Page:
It’s their JOB! MPs shouldn’t complain about having no time to read Brexit bill
MPs claim they haven’t got time to read the Brexit Withdrawal Bill. As a former legislator myself, here’s why I have little sympathy for their complaints.
The latest delaying tactic in the Brexit saga is MPs complaining that they don’t have enough time to read the 115-page Withdrawal Agreement Bill. I’ve seen people jumping on the bandwagon, suggesting that we want MPs to be ‘ordinary people’, but then we expect them to scrutinize complex legislation in a short period of time, working overnight.
Anyone saying that is probably a little out of touch with everyday life. As a former teacher, I’m acutely aware of the stress felt by teachers when they know there’s an Ofsted inspection coming the next day. Our police have had leave cancelled to deal with Extinction Rebellion protestors, having to work very long hours. At short notice, medical professionals will often have to work incredibly long hours at a high level of concentration. Students putting together dissertations for a degree, small business owners getting their tax returns sorted, salespeople meeting targets - we all have times when something goes wrong.
MPs could - and should - be expected to know the tools of their trade. We don’t expect an MP to be able to fit a new boiler, but we would hope that a plumber would do so. It is reasonable to require of an MP to be able to read a legally-binding document at short notice, in unusual circumstances.
Don’t get me wrong, it isn’t an easy task to read and study such a document. I should know: I’ve done this, or similar, many times before. If anything, the volume of legislation going through the European Parliament was far worse. I’d often have 30, 40 or even 50 lengthy reports or pieces of legislation to scrutinize in that period, some as long as this Bill - and many of them would have dozens of lengthy and technical amendments.Also on rt.com Parliament versus the people: Yet another vote to delay Brexit
MPs don’t even have to do this task on their own, either. They have staff whose sole job is to help them deal with precisely such matters. They have certainly needed to work on this at short notice, but it’s been known for six months already that the UK is due to leave the EU on October 31st. What else did they expect?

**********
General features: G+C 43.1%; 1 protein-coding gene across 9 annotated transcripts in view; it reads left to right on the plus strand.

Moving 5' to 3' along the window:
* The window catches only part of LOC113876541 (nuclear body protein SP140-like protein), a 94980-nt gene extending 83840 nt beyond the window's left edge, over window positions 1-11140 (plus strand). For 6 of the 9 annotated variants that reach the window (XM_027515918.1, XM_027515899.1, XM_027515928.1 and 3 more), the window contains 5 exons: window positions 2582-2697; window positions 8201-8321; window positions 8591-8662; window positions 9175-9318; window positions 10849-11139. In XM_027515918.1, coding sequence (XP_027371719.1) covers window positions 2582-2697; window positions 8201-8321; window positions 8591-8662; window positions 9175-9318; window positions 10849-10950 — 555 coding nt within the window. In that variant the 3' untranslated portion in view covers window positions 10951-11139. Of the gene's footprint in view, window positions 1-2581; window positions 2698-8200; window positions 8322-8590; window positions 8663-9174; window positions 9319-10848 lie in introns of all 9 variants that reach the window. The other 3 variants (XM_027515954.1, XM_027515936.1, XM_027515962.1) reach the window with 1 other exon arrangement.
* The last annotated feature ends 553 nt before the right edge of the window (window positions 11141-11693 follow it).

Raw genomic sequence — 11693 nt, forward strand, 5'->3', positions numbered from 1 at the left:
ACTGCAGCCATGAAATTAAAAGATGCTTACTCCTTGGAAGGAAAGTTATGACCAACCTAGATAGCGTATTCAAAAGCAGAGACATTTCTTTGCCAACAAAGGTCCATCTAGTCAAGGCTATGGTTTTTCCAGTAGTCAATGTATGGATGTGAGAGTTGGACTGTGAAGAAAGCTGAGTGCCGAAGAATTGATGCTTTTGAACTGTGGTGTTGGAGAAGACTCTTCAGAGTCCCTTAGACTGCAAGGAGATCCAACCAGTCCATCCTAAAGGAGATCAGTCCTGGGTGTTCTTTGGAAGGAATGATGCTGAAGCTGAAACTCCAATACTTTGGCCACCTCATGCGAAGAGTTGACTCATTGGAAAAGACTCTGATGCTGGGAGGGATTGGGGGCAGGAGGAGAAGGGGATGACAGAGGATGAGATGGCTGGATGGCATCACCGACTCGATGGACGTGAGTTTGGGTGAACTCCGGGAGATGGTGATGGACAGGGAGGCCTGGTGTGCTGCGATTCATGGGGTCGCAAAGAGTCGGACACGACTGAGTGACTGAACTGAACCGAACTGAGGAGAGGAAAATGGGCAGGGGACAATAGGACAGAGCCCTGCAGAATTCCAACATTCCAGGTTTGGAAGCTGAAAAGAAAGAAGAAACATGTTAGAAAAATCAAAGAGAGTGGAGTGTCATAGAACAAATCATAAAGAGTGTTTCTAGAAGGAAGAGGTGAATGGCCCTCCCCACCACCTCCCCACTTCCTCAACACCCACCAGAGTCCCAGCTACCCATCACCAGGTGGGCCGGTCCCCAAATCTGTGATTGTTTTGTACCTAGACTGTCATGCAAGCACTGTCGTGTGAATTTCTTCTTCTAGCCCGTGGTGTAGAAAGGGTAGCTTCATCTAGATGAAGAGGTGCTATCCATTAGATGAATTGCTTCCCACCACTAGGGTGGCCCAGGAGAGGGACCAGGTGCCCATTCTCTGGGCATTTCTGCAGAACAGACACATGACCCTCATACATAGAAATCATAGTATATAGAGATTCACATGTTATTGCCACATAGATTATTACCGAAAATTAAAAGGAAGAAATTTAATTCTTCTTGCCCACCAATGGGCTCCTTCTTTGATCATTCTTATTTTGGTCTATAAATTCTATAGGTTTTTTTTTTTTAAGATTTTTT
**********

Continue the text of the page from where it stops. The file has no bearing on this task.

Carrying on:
Of course, those MPs complaining the loudest that everything is being done last-minute and in a hurry are generally the ones that have done everything possible to frustrate Brexit. They are the authors of this situation; they can’t have it both ways. Likewise, the same MPs who ripped up Parliamentary procedure to ramrod the Benn Act through in a single day cannot now reasonably complain that the government intends to push the Withdrawal Agreement through the Commons in three.
Their final argument is the lack of economic impact assessments. Given the abject failure of previous assessments, it’s difficult to see how they would help any progress to be made. Such projections have consistently used faulty logic, the wrong criteria (GDP rather than GDP per capita) to assess prosperity, circular reliance on previous studies, failed to consider any positives of Brexit, and - as researchers at Sweden’s Central Bank recently found - are generally subject to a pro-EU ‘propaganda bias’. No economic assessment now could possibly assist with the task of Brexit, even if that assessment were absolutely fair and unbiased.
Normally I would have every sympathy for a desire for greater democratic scrutiny, but we have already had three and a half years for that. When one side of the debate seeks incessant and interminable delay, sooner or later the time comes when patience must surely run out.
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The statements, views and opinions expressed in this column are solely those of the author and do not necessarily represent those of RT.